0579 | Life

Is Life the film that Anton Corbijn was born to make? On paper it would appear so: he made his name as a photographer during the 1970s and 1980s before recently turning his hand to directing, and these two worlds collide in his latest work, which examines a brief period in the mid-1950s when the publicity snapper Dennis Stock (Robert Pattinson) met and worked with the actor James Dean (Dane DeHaan). Life is a low-key account of their brief friendship and artistic collaboration, and it finds both men at a crossroads during the early stages of their respective careers. Dean’s appearance in East Of Eden is about to catapult him into superstardom, and at the beginning of this film he’s also lobbying for the lead role in Nicholas Ray’s Rebel Without A Cause. However, it quickly becomes apparent that certain things are expected of him if he is to become a major Hollywood star, which are established through his brief interactions with Ben Kingsley’s imposing and demanding Jack Warner. He’ll get his chance, according to Warner, but it’s clear that he has to play the publicity game beforehand.

Given that we know the actor’s life was cut short by a car accident, everything that we see the character do here seems tinged with sadness, whether that’s dancing wildly in a bar with a young Eartha Kitt (Kelly McCreary) or relaxing and visiting family in Indiana with Stock in tow (which, the end credits remind us, was his last trip home). Yet DeHaan plays Dean as a man with understandably few cares in the world, as sure that success is on the way as he is about his own prettiness and innate coolness. It’s Pattinson’s Stock who wrestles with the greater problems here, frustrated by Magnum’s insistence on keeping him active as a publicity photographer rather than allowing or paying for him to produce personal work on assignment abroad. He’s also haunted by his decision to leave his ex-partner and young son back in New York, and his relationship with both is distant in both senses of the word.

Of the two Dean may be the more famous, but Corbijn certainly knows what makes photographers tick, and he has photographed his own fair share of actors over the years, before he began directing them. The artistic collboration here, in which Stock photographs Dean on the cold, windy, rainy streets of New York City and on the family farm in Indiana, benefitted both men equally; in real life Dean ‘performed’ for Stock, much in the same way he would perform for Elia Kazan or go on to perform for Nicholas Ray, and the photographs that resulted from the sessions defined Stock’s career and helped to establish Dean as a teen icon. The question really is whether this meeting of minds is interesting enough to merit the dedication of an entire feature length film. I would say it is, just about, but that may be due to my own interest in photography rather than any fascination created by Luke Davies’ screenplay or even the performances of the actors.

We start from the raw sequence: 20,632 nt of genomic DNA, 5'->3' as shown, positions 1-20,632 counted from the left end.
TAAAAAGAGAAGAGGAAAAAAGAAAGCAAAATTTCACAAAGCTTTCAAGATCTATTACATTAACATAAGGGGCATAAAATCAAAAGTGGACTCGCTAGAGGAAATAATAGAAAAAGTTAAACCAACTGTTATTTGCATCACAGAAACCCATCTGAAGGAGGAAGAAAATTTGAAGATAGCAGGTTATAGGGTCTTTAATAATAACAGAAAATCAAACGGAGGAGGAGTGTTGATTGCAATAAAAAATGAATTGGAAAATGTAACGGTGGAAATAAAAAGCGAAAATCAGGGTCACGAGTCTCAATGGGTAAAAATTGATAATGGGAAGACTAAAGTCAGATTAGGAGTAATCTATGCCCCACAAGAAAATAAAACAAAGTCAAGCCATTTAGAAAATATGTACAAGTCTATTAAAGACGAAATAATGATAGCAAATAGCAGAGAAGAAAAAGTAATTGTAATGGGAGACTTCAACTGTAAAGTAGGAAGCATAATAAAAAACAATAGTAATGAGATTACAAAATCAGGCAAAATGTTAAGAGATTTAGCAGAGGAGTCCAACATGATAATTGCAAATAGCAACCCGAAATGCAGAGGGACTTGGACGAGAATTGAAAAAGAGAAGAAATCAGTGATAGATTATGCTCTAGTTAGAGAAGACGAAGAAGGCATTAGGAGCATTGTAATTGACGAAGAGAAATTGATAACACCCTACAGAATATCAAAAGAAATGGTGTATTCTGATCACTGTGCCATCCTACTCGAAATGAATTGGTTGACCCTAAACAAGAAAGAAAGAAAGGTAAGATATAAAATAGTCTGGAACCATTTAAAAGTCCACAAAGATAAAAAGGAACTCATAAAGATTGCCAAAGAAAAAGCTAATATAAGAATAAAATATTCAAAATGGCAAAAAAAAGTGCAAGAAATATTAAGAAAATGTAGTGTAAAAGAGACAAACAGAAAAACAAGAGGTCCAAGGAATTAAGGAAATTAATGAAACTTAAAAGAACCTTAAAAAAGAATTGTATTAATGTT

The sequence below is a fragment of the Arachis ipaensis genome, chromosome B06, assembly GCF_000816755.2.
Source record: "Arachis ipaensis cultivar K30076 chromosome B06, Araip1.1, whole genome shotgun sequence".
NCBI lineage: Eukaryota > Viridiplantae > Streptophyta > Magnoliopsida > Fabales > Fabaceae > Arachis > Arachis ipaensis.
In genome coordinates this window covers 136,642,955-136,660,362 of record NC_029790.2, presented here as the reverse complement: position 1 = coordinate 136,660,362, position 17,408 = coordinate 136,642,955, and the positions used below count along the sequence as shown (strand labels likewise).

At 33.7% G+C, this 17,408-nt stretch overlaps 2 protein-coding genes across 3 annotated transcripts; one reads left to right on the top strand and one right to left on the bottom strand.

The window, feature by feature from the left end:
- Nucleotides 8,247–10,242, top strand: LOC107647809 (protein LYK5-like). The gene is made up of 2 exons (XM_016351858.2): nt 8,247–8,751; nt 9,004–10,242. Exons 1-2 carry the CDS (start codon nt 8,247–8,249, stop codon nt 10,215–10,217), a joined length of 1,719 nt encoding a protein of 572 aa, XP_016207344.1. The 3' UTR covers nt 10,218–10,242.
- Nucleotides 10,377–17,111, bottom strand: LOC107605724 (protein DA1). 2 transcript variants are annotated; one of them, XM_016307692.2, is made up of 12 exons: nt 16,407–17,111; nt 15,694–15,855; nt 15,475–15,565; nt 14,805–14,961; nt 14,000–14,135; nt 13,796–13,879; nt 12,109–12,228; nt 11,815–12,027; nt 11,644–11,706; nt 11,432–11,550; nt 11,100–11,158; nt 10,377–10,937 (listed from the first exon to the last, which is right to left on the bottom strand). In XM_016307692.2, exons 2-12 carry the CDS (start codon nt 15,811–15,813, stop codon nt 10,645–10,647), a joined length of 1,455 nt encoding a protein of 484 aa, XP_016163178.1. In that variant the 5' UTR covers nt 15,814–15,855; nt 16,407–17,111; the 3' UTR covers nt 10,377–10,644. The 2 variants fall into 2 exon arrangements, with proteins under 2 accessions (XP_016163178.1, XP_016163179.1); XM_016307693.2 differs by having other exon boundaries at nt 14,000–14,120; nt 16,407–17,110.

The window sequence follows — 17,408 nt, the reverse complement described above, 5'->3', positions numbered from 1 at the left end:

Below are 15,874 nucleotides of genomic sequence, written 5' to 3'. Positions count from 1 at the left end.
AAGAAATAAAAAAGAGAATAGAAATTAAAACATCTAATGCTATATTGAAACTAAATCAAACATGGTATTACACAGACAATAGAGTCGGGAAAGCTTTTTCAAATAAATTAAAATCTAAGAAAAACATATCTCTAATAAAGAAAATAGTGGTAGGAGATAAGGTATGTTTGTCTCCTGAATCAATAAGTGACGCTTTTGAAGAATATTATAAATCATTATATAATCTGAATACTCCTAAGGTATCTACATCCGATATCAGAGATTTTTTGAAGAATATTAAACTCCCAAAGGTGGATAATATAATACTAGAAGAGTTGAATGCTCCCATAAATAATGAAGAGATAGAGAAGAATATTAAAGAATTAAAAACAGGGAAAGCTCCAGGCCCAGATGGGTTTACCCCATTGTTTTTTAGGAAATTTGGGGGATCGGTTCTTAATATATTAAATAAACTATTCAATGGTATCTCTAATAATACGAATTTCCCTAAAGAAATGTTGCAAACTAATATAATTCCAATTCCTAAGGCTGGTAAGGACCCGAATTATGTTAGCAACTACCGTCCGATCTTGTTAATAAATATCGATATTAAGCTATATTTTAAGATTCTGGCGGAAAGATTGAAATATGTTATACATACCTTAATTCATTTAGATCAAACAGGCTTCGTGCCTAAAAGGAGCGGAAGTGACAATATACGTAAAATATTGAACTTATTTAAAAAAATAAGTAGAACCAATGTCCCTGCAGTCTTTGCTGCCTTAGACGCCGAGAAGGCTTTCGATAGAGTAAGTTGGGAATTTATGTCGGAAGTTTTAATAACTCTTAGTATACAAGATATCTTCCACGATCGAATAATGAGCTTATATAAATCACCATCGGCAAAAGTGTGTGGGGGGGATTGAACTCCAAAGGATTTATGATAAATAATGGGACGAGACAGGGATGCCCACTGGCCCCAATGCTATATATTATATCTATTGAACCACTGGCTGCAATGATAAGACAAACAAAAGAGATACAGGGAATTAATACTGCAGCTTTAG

Equal attention is paid to both of the men, but the writer and the director are keen to show that neither version of Stock or Dean seen here is defined solely by their choice of career; considering Stock shot constantly throughout the 1950s we rarely see Pattinson holding a camera viewfinder up to his eye, while we don’t actually see DeHaan’s Dean acting in front of a (movie) camera at all. His performance as an idol on the cusp of idolatry has consistency but he doesn’t quite capture the star’s extreme levels of charisma; Robert Pattinson is good, but in truth both seem a little bit lightweight next to the supporting turns by Kingsley and Joel Edgerton, who plays Magnum picture editor John G. Morris. Unfortunately Life stutters along without ever really hitting its stride, and although the film looks as good as some of Corbijn’s previous work it’s odd that it feels curiously uninterested in the actual practice of photography, save for some occasional snapping by one of its leads. Still, it’s rich in ’50s atmosphere, though, the acting is decent and there are lots of references to figures within the photography and entertainment industries to look out for, if you’re that way inclined.

Directed by: Anton Corbijn.
Written by: Luke Davies.
Starring: Robert Pattinson, Dane DeHaan, Joel Edgerton, Ben Kingsley, Alessandra Mastronardi.
Cinematography: Charlotte Bruus Christensen.
Editing: Nick Fenton.
Music:
Owen Pallett.
Certificate:
15.
Running Time:
111 minutes.
Year:
2015.

Comments 4

  1. ruth July 5, 2016

    Great new blog Stu, I like the new name. I’ve been meaning to check out this one now that it’s on Netflix. I quite like Anton Corbijn’s style.

    • Stu July 6, 2016

      Thanks – it’s the same old blog, though, I just changed the name! From what I’ve seen I like Corbijn’s work, though I haven’t caught A Most Wanted Man yet, or The American.

Get in touch...

Please log in using one of these methods to post your comment:

WordPress.com Logo

You are commenting using your WordPress.com account. Log Out /  Change )

Google+ photo

You are commenting using your Google+ account. Log Out /  Change )

Twitter picture

You are commenting using your Twitter account. Log Out /  Change )

Facebook photo

You are commenting using your Facebook account. Log Out /  Change )

Connecting to %s